Quantum Education Resources

 

AtomAt what levels is quantum education available?

  • STEM (Science, Technology, Engineering, and Math), typically for high school
  • Undergraduate, or bachelor’s level
  • Graduate, master and doctor’s (Ph. D.) degrees
  • Workforce training for adults that already have a job.

What are the majors where quantum education applies?

  • Physics, specifically Quantum Physics and Quantum Information
  • Hardware engineering, such as device physics, cryogenics, system design
  • Software, including both software for quantum computers and support software for regular computers
  • Mathematics, including algorithms and complexity theory

In support of the topics above, vendors and other entities provide learning tools, such as:

  • Books, games
  • Quantum simulators, for teaching how to program quantum computers
  • Real quantum computers available on the Internet
  • Software tools, such as compliers, frameworks

 

What does an undergraduate curriculum look like? An example from U. T. Austin:

In the video below, Brian La Cour of UT Austin provides an overview of an undergraduate curriculum.

UT Austin has an interdisciplinary programming including a quantum information, or math, branch and a hardware or electrical engineering branch based on quantum optics.

The math branch includes topics such as

  • Quantum and Classical Complexity Theory
  • Introduction to Quantum Information Science

The hardware branch comprises

  • First year from the Freshman Research Initiative (FRI) under the College of Natural Sciences
  • Second year of a year-long program for 30 incoming CNS freshman:
  • Spring Quantum Information Basics
  • Summer Experimental Quantum Optics (optional)
  • Fall Quantum Programming

This educational program is funded in part by ARL:UT and the National Science Foundation

Download presentation slides (PDF, 3 MB)

 

What does a graduate quantum education program look like? An example from the University of New Mexico:

The physics depart at the University of New Mexico has put several representative courses online as a public service.

Quantum Optics – A general course in quantum information science

Physics 566, Quantum Optics I, Fall 2019 (Deutsch - videos, lecture notes, homework)
http://physics.unm.edu/Courses/Deutsch/Phys566F19/

Physics 581, Quantum Optics II, Spring 2018 (Deutsch – videos, lecture notes, homework)
http://info.phys.unm.edu/~ideutsch/Classes/Phys581S18/index.htm

 

What resources are available from companies?

Resources are available from companies for support of those quantum products, as well as other companies that principally create educational materials.

Microsoft

For an overview of what to expect from companies, Mariia Mykhailova gave an overview at ICRC 2019 below. Other vendors have interesting products as well, that are listed below with information they provided to IEEE.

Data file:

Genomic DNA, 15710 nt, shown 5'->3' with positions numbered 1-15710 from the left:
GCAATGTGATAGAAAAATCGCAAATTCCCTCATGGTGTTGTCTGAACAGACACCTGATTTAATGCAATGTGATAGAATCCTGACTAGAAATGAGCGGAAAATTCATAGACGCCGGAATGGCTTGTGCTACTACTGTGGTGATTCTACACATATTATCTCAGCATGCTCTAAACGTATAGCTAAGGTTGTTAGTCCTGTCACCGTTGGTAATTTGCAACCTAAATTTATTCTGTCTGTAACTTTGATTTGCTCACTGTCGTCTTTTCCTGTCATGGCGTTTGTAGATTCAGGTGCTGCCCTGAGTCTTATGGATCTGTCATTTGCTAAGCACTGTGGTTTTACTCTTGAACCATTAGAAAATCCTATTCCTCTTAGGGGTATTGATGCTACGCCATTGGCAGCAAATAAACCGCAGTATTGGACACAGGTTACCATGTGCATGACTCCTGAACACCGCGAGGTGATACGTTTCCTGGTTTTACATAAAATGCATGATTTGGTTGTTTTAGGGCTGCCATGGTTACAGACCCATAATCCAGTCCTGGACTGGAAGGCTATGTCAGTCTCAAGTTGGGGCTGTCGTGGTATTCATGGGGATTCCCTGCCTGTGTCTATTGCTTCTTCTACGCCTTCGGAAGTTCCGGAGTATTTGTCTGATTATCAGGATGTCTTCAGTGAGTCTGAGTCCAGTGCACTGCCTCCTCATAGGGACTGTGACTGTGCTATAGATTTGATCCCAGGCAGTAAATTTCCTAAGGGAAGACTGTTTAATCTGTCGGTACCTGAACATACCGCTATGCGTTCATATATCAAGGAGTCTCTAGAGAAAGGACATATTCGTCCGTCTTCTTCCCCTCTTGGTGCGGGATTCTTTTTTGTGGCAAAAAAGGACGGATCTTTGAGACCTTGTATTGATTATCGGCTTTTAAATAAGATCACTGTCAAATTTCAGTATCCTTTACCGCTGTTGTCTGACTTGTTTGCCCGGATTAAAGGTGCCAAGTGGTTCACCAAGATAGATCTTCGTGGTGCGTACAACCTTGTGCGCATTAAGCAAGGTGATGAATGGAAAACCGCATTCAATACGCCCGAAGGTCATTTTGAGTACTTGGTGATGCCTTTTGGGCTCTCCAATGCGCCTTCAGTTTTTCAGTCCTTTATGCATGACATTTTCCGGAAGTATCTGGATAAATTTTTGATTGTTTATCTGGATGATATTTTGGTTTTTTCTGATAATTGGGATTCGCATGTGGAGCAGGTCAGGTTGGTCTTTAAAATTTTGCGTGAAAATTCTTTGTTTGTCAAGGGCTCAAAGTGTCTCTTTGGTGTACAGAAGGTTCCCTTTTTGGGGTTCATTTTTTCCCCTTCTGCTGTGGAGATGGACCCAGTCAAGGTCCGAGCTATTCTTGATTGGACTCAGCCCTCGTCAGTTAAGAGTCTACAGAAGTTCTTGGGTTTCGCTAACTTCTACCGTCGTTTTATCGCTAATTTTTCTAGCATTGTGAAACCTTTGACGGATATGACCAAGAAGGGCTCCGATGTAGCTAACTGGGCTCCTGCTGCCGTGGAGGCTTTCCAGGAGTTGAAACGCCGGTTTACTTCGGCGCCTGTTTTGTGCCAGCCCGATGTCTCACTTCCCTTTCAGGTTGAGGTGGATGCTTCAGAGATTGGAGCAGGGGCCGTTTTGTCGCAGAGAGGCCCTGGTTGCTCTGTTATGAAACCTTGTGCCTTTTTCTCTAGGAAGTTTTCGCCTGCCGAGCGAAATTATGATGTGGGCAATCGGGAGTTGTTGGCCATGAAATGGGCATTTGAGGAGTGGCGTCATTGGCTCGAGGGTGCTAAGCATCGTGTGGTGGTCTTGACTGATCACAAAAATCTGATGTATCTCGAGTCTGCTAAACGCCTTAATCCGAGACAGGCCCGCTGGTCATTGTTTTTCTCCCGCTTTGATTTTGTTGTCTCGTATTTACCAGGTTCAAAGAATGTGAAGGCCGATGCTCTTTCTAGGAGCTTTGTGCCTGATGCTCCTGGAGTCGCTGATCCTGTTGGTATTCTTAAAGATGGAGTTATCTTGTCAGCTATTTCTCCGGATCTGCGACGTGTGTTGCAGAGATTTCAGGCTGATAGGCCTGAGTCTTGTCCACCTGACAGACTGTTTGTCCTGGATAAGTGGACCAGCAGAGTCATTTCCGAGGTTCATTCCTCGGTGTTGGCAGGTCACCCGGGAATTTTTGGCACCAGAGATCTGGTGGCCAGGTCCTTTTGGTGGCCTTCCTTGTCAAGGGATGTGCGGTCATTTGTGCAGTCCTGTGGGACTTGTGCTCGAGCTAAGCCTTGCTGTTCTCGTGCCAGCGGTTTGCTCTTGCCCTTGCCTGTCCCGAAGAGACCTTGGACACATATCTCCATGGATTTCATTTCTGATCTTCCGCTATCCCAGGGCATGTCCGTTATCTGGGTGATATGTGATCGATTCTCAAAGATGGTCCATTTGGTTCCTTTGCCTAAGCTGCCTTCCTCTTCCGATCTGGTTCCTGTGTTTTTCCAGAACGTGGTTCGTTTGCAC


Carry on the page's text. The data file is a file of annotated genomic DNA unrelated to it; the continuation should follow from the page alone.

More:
What about the long term? Introduction to quantum curriculum standards:

Quantum computing will not be the first new computing technology to enter the mainstream, so it can be expected to follow the same general growth pattern as computer science, data science and so forth. Curriculum standards, which are strongest at the at the undergraduate level, are set by ABET. Yet ABET receives recommendations from organizations with subject matter expertise. IEEE and ACM jointly participate in the CSAB (Computer Science Accreditation Board), which has supplied recommendation in the computer science area. It seems likely that CSAB will provide recommendations in the quantum engineering area as the field matures.

In the video below, Allen Parrish, a member of CSAB, offer a review of how curriculum standards have been developed in computer science and ideas about how quantum education may come together over time.

 

What additional material is available for educators?

This appendix includes a list of educational materials that has been lightly vetted by experts drawn from IEEE members. Organizations interested in adding to this list are invited to contact the sponsors.

 

Quantum Computing Expert Explains One Concept in 5 Levels of Difficulty | WIREDTalia Gershon, IBM, Explains Quantum in 5 Levels of Difficulty, 25 Jun 2018
Quantum Computing - Top 3 Microsoft Breakthroughs with Krysta SvoreQuantum Computing - Top 3 Microsoft Breakthroughs with Krysta Svore, 2 Oct 2017
Quantum Computers Explained - Limits of Human TechnologyQuantum Computers Explained – Limits of Human Technology, 8 Dec 2015
Q2B: Keynote - John Preskill, CaltechQ2B: Keynote | John Preskill, Prof. of Theoretical Physics, Caltech, 20 Dec 2017
Quantum Computing for Dummies: A Simple Explanation for Normal PeopleQuantum Computing for Dummies | Sean Ong, 31 Mar 2016
Quantum Computer in a Nutshell (Documentary)Quantum Computer in a Nutshell (Documentary) | Pawel Dobosz, 11 Oct 2014
Quantum theory: it's unrealQuantum theory: it's unreal | Terry Rudolph, Imperial College London, 5 Nov 2014
Quantum Computers AnimatedQuantum Computers Animated | J. Preskill & S. Michalakis, 22 Aug 2013
You don't know how Quantum Computers work!You don't know how Quantum Computers work! | Frame of Essence, 28 Oct 2015
The Mathematics of Quantum ComputersThe Mathematics of Quantum Computers | PBS Infinite Series, 16 Feb 2017
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